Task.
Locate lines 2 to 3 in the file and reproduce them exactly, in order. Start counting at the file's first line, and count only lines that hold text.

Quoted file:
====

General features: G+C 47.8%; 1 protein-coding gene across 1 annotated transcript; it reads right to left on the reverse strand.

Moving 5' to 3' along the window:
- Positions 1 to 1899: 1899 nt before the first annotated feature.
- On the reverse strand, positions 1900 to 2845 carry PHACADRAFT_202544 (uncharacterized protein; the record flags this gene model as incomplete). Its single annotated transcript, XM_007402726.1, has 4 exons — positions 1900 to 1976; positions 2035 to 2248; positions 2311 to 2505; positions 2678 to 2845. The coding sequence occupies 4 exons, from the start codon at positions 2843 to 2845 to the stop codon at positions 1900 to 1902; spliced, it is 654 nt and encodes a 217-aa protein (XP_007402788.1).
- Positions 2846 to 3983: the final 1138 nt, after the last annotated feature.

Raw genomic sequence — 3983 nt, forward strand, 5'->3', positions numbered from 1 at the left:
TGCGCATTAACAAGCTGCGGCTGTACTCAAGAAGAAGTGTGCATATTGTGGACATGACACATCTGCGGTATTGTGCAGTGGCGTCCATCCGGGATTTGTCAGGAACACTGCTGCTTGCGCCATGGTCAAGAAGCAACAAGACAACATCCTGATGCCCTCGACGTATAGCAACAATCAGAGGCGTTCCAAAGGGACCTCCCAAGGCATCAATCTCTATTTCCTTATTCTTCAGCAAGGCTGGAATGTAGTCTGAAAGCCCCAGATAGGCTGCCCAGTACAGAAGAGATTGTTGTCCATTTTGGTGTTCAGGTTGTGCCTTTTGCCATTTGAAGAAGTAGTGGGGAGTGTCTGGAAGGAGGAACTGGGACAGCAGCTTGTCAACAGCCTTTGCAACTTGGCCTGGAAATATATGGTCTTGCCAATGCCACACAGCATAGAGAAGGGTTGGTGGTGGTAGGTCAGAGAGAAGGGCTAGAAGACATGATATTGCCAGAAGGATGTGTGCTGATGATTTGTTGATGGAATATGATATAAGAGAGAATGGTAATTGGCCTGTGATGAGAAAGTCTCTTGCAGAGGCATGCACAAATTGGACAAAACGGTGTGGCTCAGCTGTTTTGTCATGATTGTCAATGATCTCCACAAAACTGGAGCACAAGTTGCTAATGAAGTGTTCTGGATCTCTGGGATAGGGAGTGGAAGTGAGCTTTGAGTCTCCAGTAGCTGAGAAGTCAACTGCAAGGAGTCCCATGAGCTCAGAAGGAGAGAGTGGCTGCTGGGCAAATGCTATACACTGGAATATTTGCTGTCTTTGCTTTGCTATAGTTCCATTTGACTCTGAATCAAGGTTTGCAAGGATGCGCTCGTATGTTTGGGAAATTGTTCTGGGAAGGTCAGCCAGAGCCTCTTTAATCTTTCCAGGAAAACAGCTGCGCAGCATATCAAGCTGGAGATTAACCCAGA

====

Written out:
Moving 5' to 3' along the window:
- Positions 1 to 1899: 1899 nt before the first annotated feature.